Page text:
Arthritis: What’s truth and what’s myth?
Ryan Summerlin May 28, 2012
Cracking your knuckles causes arthritis – you probably know that’s an old wives’ tale. Though it could injure ligaments around the joints and lead to weaker grips, there’s no proof every pop puts you one step closer to arthritis – specifically osteoarthritis. Osteoarthritis (OA) develops when the cartilage that cushions the ends of the bones in your joints breaks down. The bones then begin to rub against one another, causing pain. OA is the most common form of arthritis, but there’s no cure, so the more you know, the better. Here are three more misconceptions about OA:
Yes, it usually appears after age 45. And yes, the older you are, the more wear and tear you have. But not every older adult develops osteoarthritis. Obesity is also a major risk factor – more weight means more stress on lower body joints.
Reduce pain and improve joint function – that’s the goal of osteoarthritis treatment, and medications (from over-the-counter acetaminophen to prescription pain pills) certainly help. But according to the Arthritis Foundation, simply moving your body is the best medicine for OA, and it’s an effective first step. Gentle exercises, such as walking or swimming, help strengthen muscles and bones, increase flexibility and make joints more stable. That’ll also help you lose weight, which will further reduce joint strain.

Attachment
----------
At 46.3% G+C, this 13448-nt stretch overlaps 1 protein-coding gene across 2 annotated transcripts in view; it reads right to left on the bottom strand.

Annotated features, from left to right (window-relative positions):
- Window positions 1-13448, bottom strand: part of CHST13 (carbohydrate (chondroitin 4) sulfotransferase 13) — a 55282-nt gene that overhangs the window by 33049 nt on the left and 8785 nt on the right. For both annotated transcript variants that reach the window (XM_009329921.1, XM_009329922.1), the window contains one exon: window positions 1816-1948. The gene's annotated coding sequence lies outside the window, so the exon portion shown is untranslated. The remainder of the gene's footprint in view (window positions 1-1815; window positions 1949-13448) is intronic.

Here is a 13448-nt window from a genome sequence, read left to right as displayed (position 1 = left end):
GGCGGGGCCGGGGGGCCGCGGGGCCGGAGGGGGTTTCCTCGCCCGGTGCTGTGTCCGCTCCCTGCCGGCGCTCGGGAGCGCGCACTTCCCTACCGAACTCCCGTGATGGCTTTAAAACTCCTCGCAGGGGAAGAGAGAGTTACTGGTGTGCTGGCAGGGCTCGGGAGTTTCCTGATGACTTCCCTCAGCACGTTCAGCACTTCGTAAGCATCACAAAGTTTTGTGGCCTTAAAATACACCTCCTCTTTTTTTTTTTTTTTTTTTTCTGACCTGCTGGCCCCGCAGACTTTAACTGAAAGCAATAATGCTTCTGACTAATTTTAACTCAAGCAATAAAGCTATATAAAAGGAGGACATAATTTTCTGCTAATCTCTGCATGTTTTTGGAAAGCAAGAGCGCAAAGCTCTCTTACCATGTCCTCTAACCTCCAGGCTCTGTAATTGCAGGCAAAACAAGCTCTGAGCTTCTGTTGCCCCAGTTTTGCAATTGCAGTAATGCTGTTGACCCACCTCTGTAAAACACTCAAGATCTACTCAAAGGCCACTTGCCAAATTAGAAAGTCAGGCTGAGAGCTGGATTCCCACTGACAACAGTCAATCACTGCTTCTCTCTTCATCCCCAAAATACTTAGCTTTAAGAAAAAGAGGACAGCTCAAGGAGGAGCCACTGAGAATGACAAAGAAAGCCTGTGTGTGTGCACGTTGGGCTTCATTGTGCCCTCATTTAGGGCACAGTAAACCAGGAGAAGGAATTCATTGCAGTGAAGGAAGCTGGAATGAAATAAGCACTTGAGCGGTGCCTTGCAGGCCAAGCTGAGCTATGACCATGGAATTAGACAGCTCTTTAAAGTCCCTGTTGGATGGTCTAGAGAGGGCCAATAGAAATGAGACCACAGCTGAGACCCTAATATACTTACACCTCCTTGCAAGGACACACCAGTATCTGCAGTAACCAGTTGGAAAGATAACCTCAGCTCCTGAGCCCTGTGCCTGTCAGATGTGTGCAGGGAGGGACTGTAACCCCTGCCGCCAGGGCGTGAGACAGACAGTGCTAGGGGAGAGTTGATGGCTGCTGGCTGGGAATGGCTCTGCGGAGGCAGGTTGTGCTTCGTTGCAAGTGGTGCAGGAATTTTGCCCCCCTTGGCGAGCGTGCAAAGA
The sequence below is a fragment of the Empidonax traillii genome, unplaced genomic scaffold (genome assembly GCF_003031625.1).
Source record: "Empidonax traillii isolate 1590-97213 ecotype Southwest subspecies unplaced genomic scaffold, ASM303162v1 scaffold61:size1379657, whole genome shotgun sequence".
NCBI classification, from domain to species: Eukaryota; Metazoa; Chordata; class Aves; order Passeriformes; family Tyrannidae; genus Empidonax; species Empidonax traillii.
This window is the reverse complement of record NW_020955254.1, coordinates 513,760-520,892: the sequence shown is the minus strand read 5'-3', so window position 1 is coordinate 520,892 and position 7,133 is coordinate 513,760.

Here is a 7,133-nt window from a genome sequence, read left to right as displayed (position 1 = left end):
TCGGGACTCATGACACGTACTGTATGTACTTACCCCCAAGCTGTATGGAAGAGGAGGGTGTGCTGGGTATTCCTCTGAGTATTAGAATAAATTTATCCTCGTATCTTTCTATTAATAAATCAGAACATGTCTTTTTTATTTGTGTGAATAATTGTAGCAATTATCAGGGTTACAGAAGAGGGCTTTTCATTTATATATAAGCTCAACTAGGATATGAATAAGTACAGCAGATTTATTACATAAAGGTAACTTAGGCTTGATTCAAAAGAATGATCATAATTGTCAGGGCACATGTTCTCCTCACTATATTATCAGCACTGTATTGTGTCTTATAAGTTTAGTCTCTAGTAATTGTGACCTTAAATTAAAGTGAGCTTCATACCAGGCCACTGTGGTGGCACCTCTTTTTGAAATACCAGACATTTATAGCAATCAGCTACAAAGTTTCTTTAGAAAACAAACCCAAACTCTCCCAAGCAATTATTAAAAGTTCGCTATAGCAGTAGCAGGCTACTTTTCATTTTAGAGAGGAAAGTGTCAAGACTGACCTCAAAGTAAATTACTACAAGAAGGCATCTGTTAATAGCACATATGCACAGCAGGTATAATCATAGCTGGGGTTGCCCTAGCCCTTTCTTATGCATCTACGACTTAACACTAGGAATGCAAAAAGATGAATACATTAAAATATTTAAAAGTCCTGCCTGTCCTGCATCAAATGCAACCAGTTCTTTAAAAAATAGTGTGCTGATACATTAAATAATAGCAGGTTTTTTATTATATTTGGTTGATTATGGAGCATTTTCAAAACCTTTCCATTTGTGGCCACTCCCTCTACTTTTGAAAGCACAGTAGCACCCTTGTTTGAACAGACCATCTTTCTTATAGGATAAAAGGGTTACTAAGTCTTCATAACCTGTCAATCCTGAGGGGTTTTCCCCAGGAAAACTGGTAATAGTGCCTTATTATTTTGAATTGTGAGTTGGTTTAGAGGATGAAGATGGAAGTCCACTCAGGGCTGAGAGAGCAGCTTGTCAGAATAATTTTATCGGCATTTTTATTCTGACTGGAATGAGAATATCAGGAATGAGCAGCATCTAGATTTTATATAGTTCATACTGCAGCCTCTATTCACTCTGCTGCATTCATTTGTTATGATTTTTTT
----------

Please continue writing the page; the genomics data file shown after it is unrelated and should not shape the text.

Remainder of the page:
Glucosamine and chondroitin are two that are reputed to battle osteoarthritis, but an analysis of 10 studies showed these supplements don’t do much to relieve pain associated with knee and hip OA. Another supplement that probably doesn’t work: vitamin D. It has been suggested it can help treat knee OA, but it does not appear to lessen the symptoms or slow its progression.
“The Doctors” is an Emmy-winning daytime TV show with pediatrician Jim Sears, OB-GYN Lisa Masterson, ER physician Travis Stork, and plastic surgeon Andrew Ordon. Check www.the
doctorstv.com for local listings.